“Architecture is, as it were, petrified music”Friedrich von Schelling, Philosophy of Art (1802-03)
‘My approach to architecture is relatively simple: I try and give delight,’ so wrote Peter Womersley. The architect arguably behind many of Scotland’s most notable 20th century structures, Brian Robertson hails his vision and delights in his buildings.
Memory is always dangerous, but I think that I fell in love with the buildings of Peter Womersley long before I even knew what architecture was – deep down I just knew what was special and gave delight. I refer to his truly remarkable building at the Western General Hospital in Edinburgh, the iconic Nuffield Transplantation Surgery Unit.
I was born in the Western General and spent my childhood years just a short distance away in a very simple square flat-roofed four-in-a block flat. (The building was a basic block concrete construction built to replace a bombed house. Unlike all the neighbouring houses it had a flat roof as no materials were available for a pitched roof – more of which later). I saw the strange and wonderful new hospital building by Womersley every week. To a young child in the late 1960’s this was a building from the space age, something from Gerry Anderson’s ‘Supermarionations’.
Great architects give us buildings that move and delight us, but their buildings are also completely functional. Here I seek to show you something of the magic of Peter Womersley through a very small sample of his buildings: the Nuffield at the Western General, the home and studio he built for the textile designer Bernat Klein outside Selkirk and the football stand he designed for a football club in nearby Galashiels. The views are biased and from an enthusiastic amateur rather than an expert (errors are all my own work). There is a real need and likely a great market for a definitive monograph on Womersley.
Peter Womersley (1923-1993) was born in Newark in Nottinghamshire. He declared he wanted to become an architect at school after seeing photographs of Frank Lloyd Wright’s Fallingwater (1936-1939) built in rural Pennsylvania. He trained at the Bauhaus-influenced Architectural Association in London from 1947 to 1952. After graduating he designed his first house Farnley Hey, near Huddersfield, for his brother which won an RIBA Bronze Medal.
Womersley was a sole practitioner architect, only ever employing a maximum of four staff in the Scottish Borders from 1953 until 1978. The celebrated post-war architect, Sir Basil Spence when asked in 1960 to pick the best modern house in Britain replied, “anything designed by Peter Womersley”. Most of his buildings are in the Scottish Borders; sadly several are in a ruinous state either through decay and dereliction or insensitive additions. A superb home in Ayrshire, Port Murray House was scandalously demolished in 2016. There is reason for hope however as there is currently a resurgence of interest and investment in Womersley.
The Nuffield Transplantation Surgery Unit, Edinburgh designed 1963, built 1965 – 1968
“This building has been dismissed, I know, as a piece of sculpture, not architecture. I don’t see why a building should not be both.”Womersley (1969)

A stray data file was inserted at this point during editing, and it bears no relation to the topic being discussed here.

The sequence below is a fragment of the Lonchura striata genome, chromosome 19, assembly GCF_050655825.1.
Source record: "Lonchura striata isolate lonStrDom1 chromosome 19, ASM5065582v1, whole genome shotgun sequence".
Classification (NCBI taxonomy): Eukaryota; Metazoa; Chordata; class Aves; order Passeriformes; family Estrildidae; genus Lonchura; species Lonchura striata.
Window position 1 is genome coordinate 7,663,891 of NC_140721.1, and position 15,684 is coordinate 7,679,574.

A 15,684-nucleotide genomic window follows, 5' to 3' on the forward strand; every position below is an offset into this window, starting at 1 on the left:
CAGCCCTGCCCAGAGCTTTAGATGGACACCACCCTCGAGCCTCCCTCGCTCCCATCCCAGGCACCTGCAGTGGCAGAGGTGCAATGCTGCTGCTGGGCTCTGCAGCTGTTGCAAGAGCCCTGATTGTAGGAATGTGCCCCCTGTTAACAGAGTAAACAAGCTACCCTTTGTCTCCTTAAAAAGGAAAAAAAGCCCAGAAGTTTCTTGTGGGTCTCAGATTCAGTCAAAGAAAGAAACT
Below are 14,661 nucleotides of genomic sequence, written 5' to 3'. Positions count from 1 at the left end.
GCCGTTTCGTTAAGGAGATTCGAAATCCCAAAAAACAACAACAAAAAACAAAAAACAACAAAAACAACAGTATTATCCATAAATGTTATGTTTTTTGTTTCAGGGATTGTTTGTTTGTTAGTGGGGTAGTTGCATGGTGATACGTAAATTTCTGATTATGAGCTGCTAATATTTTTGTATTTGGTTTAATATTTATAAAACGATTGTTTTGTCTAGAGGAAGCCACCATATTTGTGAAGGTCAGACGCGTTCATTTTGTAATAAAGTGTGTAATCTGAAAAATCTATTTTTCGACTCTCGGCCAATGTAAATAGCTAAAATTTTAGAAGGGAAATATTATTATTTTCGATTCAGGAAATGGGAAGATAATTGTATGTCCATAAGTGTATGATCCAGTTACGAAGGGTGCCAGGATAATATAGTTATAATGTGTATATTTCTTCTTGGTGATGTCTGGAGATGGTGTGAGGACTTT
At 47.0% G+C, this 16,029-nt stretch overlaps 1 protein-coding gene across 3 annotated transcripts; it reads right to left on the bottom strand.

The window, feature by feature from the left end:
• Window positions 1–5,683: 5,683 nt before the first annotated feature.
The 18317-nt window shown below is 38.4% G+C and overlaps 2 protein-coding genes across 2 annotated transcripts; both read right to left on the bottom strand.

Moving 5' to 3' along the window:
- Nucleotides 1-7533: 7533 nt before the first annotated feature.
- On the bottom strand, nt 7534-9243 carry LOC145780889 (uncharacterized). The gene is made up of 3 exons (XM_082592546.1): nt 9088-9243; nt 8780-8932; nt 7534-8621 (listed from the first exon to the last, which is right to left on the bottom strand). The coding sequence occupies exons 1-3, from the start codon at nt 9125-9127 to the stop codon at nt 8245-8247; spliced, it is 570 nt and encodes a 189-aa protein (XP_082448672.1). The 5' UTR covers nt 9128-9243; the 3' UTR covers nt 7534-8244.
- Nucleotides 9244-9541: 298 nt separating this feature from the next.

And there you have it, Womersley’s ethos, distilled. He spectacularly completed a very complex clinical brief and still achieved purely aesthetic ‘sculptural’ qualities. The Nuffield was the first purpose built organ transplantation unit in the world. It opened on 31 January 1968, just eight short years after the first successful kidney transplant in the UK, performed in Edinburgh by Sir Michael Woodruff and his team. Incredibly, by today’s standards, design began just over two years after this first transplant.
Woodruff and his colleagues realised that infection following surgery was the major cause of death in the early days of kidney transplantation. Patients had to be heavily dosed with immunosuppressants to prevent rejection of the donor organ, the downside being that infection was more likely. What was needed was effective isolation for the patients, with enclosed communication for radiotherapy, strict barrier nursing protocols, filtered ventilation and even windows guarded against the direct rays of the sun. Six completely isolated patient rooms were designed with two operating theatres, contained within a sterile unit, achieved through forced ventilation. Farsightedly, the clinicians also wanted “large picture windows where patients can see gardens, houses, people and children . . . and also see relatives or medical attendants in the visitors area.”
The Nuffield has been described as a strange, exotic, sculptured, ochre-coloured, fort-like concrete building. It has a basement plant unit partly hidden from the hospital access road by the sloping site. Inside the building has vaulted roof beams some which are carried through to the outside surfaces, including projections of ventilation inlets and outlets; these are purely aesthetic choices but give the whole structure a kind of lyrical ‘brutalism’. The windows and details seem like a piece of minimal musical composition. The tower gives the building a kind of bastion feel that is most clear at the bottom of the sloping site, below the road.
The honey colour of the external concrete is an unusual choice; it is warm and welcoming and incredibly striking in the Edinburgh sunshine – initially it was terracotta tinted concrete. The smooth finish of the concrete was achieved by using fibreglass lining in the formwork during construction, in marked contrast to the wooden shuttering Womersley used in several other public buildings.
The building has been modified over the years and is currently used as a day centre for cancer patients – organ transplantation is now much more routine. Womersley’s piece of functional sculpture does need a bit of tender loving care but it is sound – just a few years ago a double decker 113 bus ploughed into the bridgeway, ripping the top off the bus and injuring eight; the scrapes are still to be seen but this beauty still endures.
Gala Fairydean Football Stadium, Galashiels designed 1962, completed 1964